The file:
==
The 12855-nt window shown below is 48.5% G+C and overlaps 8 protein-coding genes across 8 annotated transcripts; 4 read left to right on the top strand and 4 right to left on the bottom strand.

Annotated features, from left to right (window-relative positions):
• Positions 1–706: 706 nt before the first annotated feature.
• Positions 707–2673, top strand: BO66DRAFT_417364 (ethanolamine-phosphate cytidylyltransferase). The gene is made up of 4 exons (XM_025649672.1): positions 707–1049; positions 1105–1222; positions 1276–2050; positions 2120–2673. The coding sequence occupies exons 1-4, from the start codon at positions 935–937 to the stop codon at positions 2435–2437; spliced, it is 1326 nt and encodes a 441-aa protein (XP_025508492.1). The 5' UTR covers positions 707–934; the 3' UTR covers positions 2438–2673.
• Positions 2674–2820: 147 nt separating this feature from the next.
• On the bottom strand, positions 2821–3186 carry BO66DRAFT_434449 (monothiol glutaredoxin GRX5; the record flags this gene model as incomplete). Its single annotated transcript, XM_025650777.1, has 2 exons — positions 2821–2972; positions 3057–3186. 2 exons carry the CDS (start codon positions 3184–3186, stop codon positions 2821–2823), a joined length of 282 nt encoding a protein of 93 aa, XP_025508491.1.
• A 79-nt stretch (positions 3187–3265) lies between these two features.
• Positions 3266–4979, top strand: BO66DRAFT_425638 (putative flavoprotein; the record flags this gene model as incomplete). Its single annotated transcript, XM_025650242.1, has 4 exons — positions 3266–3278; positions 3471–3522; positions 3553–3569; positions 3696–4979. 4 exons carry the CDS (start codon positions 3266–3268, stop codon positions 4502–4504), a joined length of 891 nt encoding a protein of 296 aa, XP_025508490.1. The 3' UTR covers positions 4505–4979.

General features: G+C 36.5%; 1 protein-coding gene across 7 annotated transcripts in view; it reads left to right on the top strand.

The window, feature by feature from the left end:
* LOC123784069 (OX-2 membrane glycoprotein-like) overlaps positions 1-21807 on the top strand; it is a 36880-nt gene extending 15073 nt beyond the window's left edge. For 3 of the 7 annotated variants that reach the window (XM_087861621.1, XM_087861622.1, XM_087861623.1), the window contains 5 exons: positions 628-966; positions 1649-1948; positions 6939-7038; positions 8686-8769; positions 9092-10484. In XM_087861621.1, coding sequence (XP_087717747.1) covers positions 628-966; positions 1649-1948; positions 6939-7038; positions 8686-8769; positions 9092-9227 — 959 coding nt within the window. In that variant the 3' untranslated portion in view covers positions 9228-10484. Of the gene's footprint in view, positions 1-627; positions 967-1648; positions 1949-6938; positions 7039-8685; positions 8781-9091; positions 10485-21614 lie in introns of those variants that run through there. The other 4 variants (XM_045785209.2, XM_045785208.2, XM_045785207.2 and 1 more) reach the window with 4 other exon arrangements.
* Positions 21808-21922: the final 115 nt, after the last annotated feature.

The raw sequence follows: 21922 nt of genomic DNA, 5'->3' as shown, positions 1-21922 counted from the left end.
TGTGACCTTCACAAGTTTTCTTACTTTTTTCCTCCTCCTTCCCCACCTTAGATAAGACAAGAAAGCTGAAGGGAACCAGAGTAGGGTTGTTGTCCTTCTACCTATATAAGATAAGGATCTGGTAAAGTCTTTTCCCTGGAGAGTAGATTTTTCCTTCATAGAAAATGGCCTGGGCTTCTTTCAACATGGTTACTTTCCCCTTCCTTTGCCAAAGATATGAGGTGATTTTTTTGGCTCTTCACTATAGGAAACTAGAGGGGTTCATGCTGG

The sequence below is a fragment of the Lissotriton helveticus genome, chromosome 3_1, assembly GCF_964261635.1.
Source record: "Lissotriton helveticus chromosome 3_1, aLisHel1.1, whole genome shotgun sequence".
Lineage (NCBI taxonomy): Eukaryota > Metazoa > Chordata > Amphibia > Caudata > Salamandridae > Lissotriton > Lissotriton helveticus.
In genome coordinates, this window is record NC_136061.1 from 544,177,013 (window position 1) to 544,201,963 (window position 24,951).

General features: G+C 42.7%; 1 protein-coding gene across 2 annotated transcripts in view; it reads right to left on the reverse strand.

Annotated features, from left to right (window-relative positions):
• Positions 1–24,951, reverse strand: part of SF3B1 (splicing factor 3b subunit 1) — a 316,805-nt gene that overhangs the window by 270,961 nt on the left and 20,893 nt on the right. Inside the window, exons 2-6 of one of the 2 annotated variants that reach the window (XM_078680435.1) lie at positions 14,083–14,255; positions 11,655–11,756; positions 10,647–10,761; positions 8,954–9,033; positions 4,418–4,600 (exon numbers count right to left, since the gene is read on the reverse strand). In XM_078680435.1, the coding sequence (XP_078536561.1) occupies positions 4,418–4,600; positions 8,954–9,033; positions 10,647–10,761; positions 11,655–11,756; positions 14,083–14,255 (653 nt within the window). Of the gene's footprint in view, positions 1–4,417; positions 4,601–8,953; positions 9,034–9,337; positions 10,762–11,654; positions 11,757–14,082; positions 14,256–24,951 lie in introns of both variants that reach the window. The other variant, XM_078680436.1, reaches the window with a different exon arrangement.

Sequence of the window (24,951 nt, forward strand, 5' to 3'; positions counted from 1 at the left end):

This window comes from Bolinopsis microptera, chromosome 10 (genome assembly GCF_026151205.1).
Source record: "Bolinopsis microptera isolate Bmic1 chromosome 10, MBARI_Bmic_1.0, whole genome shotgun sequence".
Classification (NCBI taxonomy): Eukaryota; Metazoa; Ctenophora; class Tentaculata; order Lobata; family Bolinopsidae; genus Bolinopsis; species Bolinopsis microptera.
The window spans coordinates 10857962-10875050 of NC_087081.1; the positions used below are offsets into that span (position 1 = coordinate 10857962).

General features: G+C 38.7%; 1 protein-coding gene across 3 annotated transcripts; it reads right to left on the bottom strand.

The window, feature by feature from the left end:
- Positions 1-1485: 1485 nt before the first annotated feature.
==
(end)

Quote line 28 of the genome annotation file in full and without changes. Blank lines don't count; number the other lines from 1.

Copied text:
The window, feature by feature from the left end: